The Archibald Prize
The Archibald Prize is the exhibition that stops a nation – well, a city anyway. Everyone has an opinion about who and what is most deserving of the $100,000 top gong – and the annual exhibition of fortyish finalists offers plenty to argue over, featuring faces familiar and not, by big name, mid-career and emerging painters. The top gong for 2017 went to young Sydney painter Mitch Cairns, for his portrait of his partner (and fellow artist) Agatha Gothe-Snape. If you prefer your painters pint-sized, then you should make a pit stop at the Young Archie exhibition, featuring portraits by artists between the ages of 5 and 18. Running concurrently in the gallery are the Wynne and Sulman Prize exhibitions – the former for landscape painting or figurative sculpture, the latter for subject painting, genre painting or mural art. Check out our hit list of the best art exhibitions to see in Sydney this month.
News and interviews
Meet the Archibald Prize's new head packer
Everybody's an art critic when it comes to Archibald time. The annual $100,000 portrait prize brings out the often deeply hidden aesthetic expertise in all of us as we argue over which artist deserves Australia's favourite art prize. But one particular man's opinion has more significant weight: the Art Gallery of NSW's head packer, who awards the annual $1,500 Packing Room Prize. Technically the Gallery's staff who unpack and hang the various entries are responsible for picking the winner, but the head packer holds 51 per cent of the vote. If there's any disagreement among the staff, he gets final say in the prize that's both a high honour and a bit of a kiss of death: no winner of the Packing Room Prize has ever won the Archibald itself. Steve Peters has been the Archibald head packer for more than three decades and has awarded the Packing Room Prize since its inception in 1991, but this year Brett Cuthbertson has taken over the role. We asked Cuthbertson a few key questions to understand what he'll be looking for. What have you learnt from working alongside previous head packer, Steve Peters?To not take anyone or anything too seriously. That’s most important. To carefully listen to what people have to say – particularly about the Archibald – but stick to your own opinion. Steve was a great teacher. How did you become a packer in the first place?I’m actually an installation officer. I’m part of a team that physically hangs the artwork. But at Archibald time, it’s all Pac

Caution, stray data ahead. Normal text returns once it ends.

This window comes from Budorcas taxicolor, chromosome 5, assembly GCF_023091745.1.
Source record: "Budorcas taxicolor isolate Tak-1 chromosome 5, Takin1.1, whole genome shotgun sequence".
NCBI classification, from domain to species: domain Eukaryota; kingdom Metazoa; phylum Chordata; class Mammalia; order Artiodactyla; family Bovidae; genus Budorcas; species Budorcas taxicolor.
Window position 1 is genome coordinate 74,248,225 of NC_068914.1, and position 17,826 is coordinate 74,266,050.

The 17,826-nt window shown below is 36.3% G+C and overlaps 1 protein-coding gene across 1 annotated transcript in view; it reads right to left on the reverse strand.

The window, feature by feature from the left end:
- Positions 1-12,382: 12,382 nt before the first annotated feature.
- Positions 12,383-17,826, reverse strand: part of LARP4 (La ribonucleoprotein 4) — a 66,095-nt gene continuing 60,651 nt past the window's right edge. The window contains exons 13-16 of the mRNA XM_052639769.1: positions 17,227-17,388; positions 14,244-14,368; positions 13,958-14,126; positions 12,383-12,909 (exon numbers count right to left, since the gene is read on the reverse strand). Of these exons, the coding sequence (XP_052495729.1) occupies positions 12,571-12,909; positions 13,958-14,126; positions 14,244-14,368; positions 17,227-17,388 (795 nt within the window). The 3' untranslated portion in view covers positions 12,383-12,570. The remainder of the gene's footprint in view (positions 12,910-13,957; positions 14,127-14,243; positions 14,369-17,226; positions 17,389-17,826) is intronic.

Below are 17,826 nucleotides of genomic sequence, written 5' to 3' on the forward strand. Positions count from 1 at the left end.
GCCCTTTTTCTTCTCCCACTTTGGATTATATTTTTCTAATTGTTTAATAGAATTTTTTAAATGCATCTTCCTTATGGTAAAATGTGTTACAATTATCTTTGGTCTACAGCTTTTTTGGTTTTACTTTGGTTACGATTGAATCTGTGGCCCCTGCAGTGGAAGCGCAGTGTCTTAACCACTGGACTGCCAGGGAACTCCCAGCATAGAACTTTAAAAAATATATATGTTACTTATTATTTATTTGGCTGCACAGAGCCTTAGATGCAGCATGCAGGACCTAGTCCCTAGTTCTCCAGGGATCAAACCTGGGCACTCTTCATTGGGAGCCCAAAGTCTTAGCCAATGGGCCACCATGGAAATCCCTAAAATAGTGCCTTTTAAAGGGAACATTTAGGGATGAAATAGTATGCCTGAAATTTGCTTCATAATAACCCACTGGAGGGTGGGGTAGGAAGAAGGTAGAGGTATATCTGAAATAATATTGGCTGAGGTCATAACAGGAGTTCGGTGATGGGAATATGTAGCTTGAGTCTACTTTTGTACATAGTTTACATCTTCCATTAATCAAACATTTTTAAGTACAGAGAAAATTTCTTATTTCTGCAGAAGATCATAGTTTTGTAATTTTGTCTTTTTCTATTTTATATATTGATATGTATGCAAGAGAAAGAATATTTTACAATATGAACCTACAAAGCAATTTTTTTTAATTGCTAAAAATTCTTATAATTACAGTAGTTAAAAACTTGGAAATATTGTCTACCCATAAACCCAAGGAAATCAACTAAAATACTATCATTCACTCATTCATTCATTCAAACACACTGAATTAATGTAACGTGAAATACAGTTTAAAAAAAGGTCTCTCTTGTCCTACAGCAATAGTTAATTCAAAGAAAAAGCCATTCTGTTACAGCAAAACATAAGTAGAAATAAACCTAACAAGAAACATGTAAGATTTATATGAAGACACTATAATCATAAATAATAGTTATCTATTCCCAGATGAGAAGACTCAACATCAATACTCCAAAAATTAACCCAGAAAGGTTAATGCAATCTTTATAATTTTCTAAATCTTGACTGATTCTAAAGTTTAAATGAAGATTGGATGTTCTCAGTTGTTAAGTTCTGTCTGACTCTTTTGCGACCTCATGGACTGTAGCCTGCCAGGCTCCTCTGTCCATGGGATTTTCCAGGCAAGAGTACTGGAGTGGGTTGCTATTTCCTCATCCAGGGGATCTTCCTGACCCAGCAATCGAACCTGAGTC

Sydney's newest public artwork is a tiny treasure hunt